Post MI patients who have (a) no ischemic symptoms; or (b) no ischemic electrocardiographic changes with stress testing; or (c) undergone successful and complete coronary revascularization are at low risk for MI with sexual activity. Resumption of sexual activity one week following an uncomplicated MI is reasonable in the patient who has no cardiac symptoms with mild to moderate exertion (e.g., 3–5 METS). This recommendation is based upon the fact that stable post-MI patients safely participate in cardiac rehabilitation as early as 1 week after MI; no studies have directly addressed this issue.

Following Revascularization

After Percutaneous Coronary Intervention (PCI)

Subjects who undergo PCI and have complete coronary revascularization should be able to resume sexual activity within days of the procedure, provided no femoral vascular access complication has occurred; those with a vascular complication should have an appropriate evaluation before recommencing sexual activity. In patients who have a PCI via radial access, sexual activity can be resumed as early, if not earlier, than when the procedure is performed via the femoral approach. In patients with incomplete coronary revascularization, exercise stress testing can help determine the severity and extent of residual ischemia.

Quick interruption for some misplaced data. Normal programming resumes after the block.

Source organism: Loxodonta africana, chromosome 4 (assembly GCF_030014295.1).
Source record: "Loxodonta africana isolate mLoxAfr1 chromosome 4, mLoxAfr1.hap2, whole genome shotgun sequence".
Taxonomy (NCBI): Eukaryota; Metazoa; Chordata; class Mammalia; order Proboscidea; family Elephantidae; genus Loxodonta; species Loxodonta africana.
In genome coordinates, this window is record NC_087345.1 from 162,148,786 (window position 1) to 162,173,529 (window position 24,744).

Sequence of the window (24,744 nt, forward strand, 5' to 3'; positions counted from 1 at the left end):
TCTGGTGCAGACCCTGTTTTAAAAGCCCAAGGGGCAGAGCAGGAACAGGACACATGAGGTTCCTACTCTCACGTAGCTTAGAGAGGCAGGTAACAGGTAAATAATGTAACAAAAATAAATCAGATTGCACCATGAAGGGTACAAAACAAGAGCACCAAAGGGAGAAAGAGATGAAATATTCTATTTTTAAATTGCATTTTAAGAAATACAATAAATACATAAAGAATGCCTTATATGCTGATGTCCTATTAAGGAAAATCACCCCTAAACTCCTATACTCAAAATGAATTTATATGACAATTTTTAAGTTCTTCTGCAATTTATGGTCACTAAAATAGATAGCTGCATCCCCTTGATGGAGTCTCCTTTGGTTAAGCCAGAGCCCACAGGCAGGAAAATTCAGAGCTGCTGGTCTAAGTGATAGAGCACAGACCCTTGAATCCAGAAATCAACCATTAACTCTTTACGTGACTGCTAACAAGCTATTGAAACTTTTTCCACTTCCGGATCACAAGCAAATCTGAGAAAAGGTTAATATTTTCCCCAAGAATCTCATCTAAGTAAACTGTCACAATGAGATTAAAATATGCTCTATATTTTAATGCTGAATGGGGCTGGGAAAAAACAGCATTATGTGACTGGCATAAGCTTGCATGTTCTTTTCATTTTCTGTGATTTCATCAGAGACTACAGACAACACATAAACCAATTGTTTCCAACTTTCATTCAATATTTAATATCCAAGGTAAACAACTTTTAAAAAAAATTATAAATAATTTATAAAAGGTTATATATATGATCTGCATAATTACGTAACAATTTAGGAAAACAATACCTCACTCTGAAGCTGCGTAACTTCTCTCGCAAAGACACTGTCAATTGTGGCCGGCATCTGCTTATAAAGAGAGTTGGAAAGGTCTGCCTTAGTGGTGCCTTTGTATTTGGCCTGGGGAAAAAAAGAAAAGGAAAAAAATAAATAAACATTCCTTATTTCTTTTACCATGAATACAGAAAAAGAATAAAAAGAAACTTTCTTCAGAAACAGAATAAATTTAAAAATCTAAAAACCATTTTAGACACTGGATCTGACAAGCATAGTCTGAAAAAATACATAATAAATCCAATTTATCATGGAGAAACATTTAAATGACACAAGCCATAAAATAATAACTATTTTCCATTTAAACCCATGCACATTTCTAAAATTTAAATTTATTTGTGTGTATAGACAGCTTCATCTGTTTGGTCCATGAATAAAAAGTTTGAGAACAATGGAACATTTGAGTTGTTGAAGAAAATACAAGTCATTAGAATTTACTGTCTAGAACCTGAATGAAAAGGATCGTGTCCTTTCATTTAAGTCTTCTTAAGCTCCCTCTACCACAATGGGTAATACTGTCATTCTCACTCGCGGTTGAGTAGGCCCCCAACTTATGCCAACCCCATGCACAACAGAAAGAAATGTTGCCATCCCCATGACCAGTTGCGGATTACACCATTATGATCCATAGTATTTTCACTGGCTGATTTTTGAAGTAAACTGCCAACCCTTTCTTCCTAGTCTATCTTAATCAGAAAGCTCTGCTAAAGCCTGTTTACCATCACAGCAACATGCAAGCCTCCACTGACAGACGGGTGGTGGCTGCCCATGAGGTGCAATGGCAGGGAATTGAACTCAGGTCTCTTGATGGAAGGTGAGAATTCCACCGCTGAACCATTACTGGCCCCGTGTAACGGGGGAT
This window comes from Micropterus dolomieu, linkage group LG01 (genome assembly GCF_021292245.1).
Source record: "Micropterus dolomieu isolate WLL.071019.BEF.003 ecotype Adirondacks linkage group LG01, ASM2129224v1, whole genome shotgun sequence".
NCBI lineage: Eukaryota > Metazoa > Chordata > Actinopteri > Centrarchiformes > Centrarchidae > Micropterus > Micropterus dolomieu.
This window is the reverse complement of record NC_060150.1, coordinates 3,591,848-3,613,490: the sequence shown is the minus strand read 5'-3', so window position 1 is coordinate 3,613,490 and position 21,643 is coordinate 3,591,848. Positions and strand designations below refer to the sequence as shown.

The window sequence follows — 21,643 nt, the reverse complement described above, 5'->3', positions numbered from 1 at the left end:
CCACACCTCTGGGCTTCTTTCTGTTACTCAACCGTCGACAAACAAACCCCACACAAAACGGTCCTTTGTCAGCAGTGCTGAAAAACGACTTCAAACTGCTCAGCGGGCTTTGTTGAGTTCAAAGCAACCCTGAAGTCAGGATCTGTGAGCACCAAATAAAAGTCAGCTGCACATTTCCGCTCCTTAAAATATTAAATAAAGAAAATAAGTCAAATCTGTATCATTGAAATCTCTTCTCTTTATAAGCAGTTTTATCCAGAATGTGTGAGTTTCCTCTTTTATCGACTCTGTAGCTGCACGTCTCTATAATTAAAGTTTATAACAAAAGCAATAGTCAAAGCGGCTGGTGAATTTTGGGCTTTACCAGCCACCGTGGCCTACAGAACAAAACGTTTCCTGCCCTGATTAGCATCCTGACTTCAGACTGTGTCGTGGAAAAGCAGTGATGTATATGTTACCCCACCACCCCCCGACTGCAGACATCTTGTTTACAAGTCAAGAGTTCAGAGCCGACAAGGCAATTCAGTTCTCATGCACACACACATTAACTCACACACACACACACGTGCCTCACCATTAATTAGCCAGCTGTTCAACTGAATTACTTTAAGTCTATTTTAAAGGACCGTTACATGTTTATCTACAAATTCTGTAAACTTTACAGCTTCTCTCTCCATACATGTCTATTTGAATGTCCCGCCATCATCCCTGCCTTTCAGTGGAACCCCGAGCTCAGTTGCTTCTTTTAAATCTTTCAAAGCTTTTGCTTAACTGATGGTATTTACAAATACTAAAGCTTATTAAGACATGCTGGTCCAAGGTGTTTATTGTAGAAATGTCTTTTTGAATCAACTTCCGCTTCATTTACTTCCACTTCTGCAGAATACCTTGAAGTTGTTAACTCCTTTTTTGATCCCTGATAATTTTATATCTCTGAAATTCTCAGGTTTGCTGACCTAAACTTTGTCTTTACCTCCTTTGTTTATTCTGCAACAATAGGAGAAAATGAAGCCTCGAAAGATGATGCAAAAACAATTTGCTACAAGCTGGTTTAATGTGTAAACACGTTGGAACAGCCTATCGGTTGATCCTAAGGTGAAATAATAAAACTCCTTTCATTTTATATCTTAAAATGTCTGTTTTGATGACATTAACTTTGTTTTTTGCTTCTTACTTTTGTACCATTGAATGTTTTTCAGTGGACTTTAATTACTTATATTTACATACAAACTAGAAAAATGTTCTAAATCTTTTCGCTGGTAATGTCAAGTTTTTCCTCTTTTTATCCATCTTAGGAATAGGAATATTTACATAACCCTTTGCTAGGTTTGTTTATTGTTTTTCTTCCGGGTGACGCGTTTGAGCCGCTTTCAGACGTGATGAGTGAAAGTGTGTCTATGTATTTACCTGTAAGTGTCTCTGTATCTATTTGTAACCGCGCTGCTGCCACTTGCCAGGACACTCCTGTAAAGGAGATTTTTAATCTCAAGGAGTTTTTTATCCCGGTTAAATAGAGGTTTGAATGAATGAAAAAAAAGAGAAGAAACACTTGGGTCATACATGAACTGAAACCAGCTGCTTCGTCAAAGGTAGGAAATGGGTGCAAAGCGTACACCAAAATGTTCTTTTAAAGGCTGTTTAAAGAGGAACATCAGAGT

After Coronary Artery Bypass Graft (CABG) Surgery

When CABG is performed via the median sternotomy approach, sternal healing is typically complete within 8 weeks. Since sexual activity may be associated with considerable stress on the chest wall that could compromise sternal wound healing, it should be deferred for 6 to 8 weeks after surgery. Thereafter, sexual activity may be resumed, with studies showing that many patients maintain sexual satisfaction [79, 80]. Minimal access cardiac surgery (i.e., involves a limited or no sternotomy) and robotic-assisted surgery may allow earlier resumption of sexual activity. CABG is usually successful in achieving complete or near complete revascularization. However, when incomplete revascularization or graft failure is suspected, exercise stress testing may be useful in assessing the presence and severity of residual ischemia.

Psychological Issues and Counseling of Sexual Activity and CVD